How do you balance the safety of the few versus obligations to the many? Should the sins of the past be buried or brought to light? How can a good man be a good king? Black Panther is not just another comic book film or an enjoyable MCU installment. Director Ryan Coogler has established in T’Challa (Chadwick Boseman) a complex, layered, admirable monarch. Black Panther transcends being “just another comic book movie” in the way Wonder Woman did last year. It’s culturally relevant, brilliantly imaginative, groundbreaking, challenging, and in its 18th installment the Marvel Cinematic Universe has produced its best film yet.
Black Panther has received well-deserved critical acclaim in the run-up to its release, as well as news coverage for being the first major comic book film to feature a black hero in a mostly black cast. T’Challa is the king of the technologically advanced African nation of Wakanda, and-aside from Andy Serkis and Martin Freeman-the rest of the cast is black. The director is black (Ryan Coogler also co-wrote the film’s excellent screenplay). It features the most interesting black character in comic history, and while the film never shies from where it takes place or the issues relevant to its character’s race, this is no more a “black” film than Captain America is a “white” film. It’s simply a great film that builds the mythology of a fantastic African nation and establishes a unique hero to the MCU as strong, smart, and different, as any Avenger. In other words, this is a film for everyone.
Black Panther debuted in Marvel Comics in 1966. He’s a king before he’s a superhero; he’s Tony Stark-level smart, and his powers rival any Avenger. There are so many interesting facets to the character, and Boseman does a wonderful job of portraying T’Challa as he makes the journey from reluctant king to visionary leader. Black Panther also introduces a whole host of new supporting characters to the MCU, wonderfully realized, and fleshed out over the course of the film. Marvel has done a fantastic job in introducing new corners of their world and populating them with strong supporting casts. Black Panther’s roster is stellar with the aforementioned Boseman, Serkis, and Freeman returning from previous MCU films joined by Angela Bassett, Forrest Whitaker, Lupita N’yongo, The Walking Dead’s Danai Gurira, Daniel Kaluuya, Sterling K. Brown, Michael B. Jordan, Winston Duke, and Letitia Wright, who nearly steals the film as T’Challa’s tech savvy sister, Shuri.
A very valid criticism of the MCU is that in its first 18 installments, it has spent its time on its heroes to the detriment of its villains. It’s a testament to how well-cast and developed the heroes have been, because a lot of the villains have been forgettable at best. This is certainly not the case with either the return of Serkis’s Klaue (who we last saw in Avengers: Age of Ultron) or Michael B. Jordan’s Erik Killmonger. The best villains are convinced they’re right in what they’re doing and are either charismatic enough to convince the audience that they are justified in their actions or do have legitimate points that they’ve taken to unacceptable extremes. Killmonger forces T’Challa out of his comfort zone and makes him face uncomfortable truths about the past of his family and the policies of his country. He’s lethal, driven, but also completely understandable and sympathetic. As an adversary, he’s probably the best villain the MCU has produced to date.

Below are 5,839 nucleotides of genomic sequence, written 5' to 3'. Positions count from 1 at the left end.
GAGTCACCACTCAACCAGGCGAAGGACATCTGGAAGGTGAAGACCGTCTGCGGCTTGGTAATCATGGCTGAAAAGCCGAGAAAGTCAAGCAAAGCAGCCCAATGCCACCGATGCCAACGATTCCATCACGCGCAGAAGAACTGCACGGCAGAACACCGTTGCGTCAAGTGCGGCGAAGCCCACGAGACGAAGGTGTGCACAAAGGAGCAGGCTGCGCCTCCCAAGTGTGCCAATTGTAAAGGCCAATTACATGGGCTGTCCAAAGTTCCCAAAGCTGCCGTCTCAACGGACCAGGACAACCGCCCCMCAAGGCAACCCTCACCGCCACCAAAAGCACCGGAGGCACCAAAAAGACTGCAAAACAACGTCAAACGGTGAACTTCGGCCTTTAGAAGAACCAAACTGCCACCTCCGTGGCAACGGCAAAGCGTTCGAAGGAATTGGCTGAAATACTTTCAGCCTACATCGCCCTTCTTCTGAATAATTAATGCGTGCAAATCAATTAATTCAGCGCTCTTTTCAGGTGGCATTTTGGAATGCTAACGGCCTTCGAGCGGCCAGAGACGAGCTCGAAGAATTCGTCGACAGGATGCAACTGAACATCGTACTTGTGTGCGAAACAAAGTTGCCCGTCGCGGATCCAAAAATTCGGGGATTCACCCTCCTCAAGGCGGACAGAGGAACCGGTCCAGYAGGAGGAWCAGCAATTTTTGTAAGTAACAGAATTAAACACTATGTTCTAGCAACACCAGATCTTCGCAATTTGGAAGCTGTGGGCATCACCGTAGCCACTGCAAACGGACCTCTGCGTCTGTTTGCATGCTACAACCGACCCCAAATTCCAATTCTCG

After reinventing the Rocky franchise with Creed (a film whose entire cast it seems has been sucked into the MCU), Ryan Coogler has proven himself just as adept with a super hero epic. He does such a good job at fleshing out and developing a dozen characters in a story of palace intrigue, that if there’s any criticism to be made of the film, it’s that the superhero parts aren’t nearly as interesting as the character drama and the exploration of Wakanda. That’s not to say the superhero facets to Black Panther aren’t fantastic, but no other MCU film has had as strong a script, cast, and world to explore outside of costumed action as Panther does.
As we draw closer to the end of this first 22-film arc of the MCU, the new characters being introduced (Tom Holland’s Spider-Man, Benedict Cumberbatch’s Dr. Strange, etc.) and the permanent altering of previous characters such as Thor and Hulk, have created a wealth of story opportunities that won’t require Chris Evans or Robert Downey Jr. for the franchise to continue and thrive. Like Thor: Ragnarök, Black Panther forever changes the landscape of the MCU as it introduces its titular character. However Infinity War shakes out, the MCU will be a very, very different place in its wake, but the stories keep getting better. Avengers: Infinity War may very well offer more spectacle, jaw-dropping visuals, and long-due plot developments than Black Panther, but I highly doubt on its own it will be as outstanding a film. This is truly something special.
PS – After my preview night showing (sold out for all showings), people were screaming, “WAKANDA FOREVER!” in the parking lot. I couldn’t agree more.
PPS – There are two end credits scenes; neither of which is to be missed!